Medical Journal: 11/15/18

Never a dull moment. Saw Dr. Sulica, and learned many things:

-Yes, the dubious region in that X-ray is new. Likely a pneumonia, caused either by a gram-negative bacterium or an anaerobe. Fortunately, zithromycin is broad-spectrum and excreted in bile, so it puts no burden on the kidney. Will start on that tomorrow.

-No, the cough probably wasn’t anything to do with the carcinoma, even though the carcinoma was discovered looking for a cause of the cough. Maybe it’s continued irritation of the throat by the radiation, though that seems to have died down. Maybe it’s the pneumonia, but probably not. Maybe it’s self-reinforcing; no reason not to try dextromethorphan (that was my suggestion) to see if that breaks the cycle. Failing that, yes, we might even try Advair. But it’s quite possible that I’m simply “a guy with a cough,” with nothing to be done about it. (Still doesn’t answer why I’ve gone from a normal-sounding cough to a sick-sounding one.)

-Yes, the voice might continue to recover. Or it might not. As a result of the radiation, there’s now a little bit of webbing between the working vocal fold and the paralyzed one. (The tumor was right in the crotch between them.) That means they can’t close up all the way. Surgery would have had the same side-effect. No, there’s basically nothing to do about it; I’m going to have whatever voice I have. Since Dr. Sulica is famous for fixing voices, I have to regard that as a definitive judgment. (Someone told me she found my current voice sexy; we’ll see how that works out, but my past performance isn’t encouraging.)

-Yes, he’ll write a letter clearing me for a kidney transplant. He wants to see me once a month for six months; he estimates the recurrence risk at well under 10%, but it’s not zero. For now, as predicted, the tumor mass is gone.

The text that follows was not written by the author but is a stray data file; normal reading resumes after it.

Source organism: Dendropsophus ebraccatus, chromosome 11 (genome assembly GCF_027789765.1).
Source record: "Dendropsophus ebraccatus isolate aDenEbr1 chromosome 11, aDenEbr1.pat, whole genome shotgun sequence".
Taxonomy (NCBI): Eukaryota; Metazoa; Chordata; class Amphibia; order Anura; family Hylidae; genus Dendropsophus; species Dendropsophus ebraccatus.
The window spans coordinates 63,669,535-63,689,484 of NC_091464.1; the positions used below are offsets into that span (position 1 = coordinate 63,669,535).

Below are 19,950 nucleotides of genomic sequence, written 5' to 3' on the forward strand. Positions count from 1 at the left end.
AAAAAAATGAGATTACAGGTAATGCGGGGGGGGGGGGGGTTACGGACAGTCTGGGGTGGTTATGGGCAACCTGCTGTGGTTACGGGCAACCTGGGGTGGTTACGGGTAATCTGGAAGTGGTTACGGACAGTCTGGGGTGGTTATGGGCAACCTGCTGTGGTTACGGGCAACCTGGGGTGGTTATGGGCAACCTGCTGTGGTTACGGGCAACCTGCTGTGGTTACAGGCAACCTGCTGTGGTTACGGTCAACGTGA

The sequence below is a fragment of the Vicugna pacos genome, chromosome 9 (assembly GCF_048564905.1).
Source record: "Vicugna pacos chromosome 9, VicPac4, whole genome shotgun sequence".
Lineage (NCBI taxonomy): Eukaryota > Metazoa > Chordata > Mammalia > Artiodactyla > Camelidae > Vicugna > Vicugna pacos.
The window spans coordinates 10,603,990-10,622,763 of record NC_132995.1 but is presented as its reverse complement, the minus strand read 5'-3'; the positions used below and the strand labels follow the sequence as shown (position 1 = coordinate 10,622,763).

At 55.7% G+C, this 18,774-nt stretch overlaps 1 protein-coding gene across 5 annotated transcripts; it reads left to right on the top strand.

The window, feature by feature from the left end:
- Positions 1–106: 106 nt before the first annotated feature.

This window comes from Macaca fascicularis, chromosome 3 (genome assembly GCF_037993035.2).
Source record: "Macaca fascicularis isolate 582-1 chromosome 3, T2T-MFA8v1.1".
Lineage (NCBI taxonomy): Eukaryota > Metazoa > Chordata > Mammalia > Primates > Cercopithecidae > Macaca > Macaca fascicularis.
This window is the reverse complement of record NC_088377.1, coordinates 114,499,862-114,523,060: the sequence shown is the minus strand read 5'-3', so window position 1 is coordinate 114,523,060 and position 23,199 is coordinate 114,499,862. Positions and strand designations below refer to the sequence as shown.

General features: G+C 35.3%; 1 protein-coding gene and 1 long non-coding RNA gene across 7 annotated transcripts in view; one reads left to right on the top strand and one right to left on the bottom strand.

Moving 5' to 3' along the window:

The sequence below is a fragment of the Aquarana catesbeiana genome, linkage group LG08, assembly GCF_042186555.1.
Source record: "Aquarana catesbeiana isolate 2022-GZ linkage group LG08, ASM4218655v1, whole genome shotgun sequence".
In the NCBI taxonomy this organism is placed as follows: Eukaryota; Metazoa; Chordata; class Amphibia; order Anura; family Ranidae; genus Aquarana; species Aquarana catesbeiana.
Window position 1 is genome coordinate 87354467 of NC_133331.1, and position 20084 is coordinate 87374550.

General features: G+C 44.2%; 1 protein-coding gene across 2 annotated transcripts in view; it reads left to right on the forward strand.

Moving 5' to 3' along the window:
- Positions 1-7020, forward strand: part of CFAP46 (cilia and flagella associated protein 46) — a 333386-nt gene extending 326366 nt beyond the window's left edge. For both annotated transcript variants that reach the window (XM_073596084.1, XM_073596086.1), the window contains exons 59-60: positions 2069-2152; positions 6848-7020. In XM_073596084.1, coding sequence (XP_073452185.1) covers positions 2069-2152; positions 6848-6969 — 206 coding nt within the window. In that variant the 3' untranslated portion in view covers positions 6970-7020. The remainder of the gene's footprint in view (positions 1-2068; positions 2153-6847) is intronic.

Dr. Sulica is fairly convinced that both the carcinoma and the heart disease are delayed-onset side-effects of the radiation treatment I had for Hodgkins Disease eighteen years ago. That treatment was described to me at the time as “a little bit of consolidation radiation treatment” to put the last nail in the coffin of the HD after six rounds of enhanced BEACOPP had killed it. That makes me wonder how much my risk of having the HD come back (estimated at the time at around 10-12%) would have gone up if I’d skipped the radiation. What I’m sure of is that my oncologist at the time –who was very good about consulting me on treatment decisions, including whether to use standard or enhanced-dose BEACOPP, treated the radiation as a fixed point, and that no one said “This could do nasty things to you two decades from now.” As Dr. Sulica pointed out to me when I was choosing between radiation and surgery this time, radiation oncologists never see the delayed side-effects of their treatments; no one at UCLA is going to find out about my carcinoma or my heart disease. Is radiation over-used as a consequence?

Author: Mark Kleiman

Professor of Public Policy at the NYU Marron Institute for Urban Management and editor of the Journal of Drug Policy Analysis. Teaches about the methods of policy analysis about drug abuse control and crime control policy, working out the implications of two principles: that swift and certain sanctions don't have to be severe to be effective, and that well-designed threats usually don't have to be carried out. Books: Drugs and Drug Policy: What Everyone Needs to Know (with Jonathan Caulkins and Angela Hawken) When Brute Force Fails: How to Have Less Crime and Less Punishment (Princeton, 2009; named one of the "books of the year" by The Economist Against Excess: Drug Policy for Results (Basic, 1993) Marijuana: Costs of Abuse, Costs of Control (Greenwood, 1989) UCLA Homepage Curriculum Vitae Contact: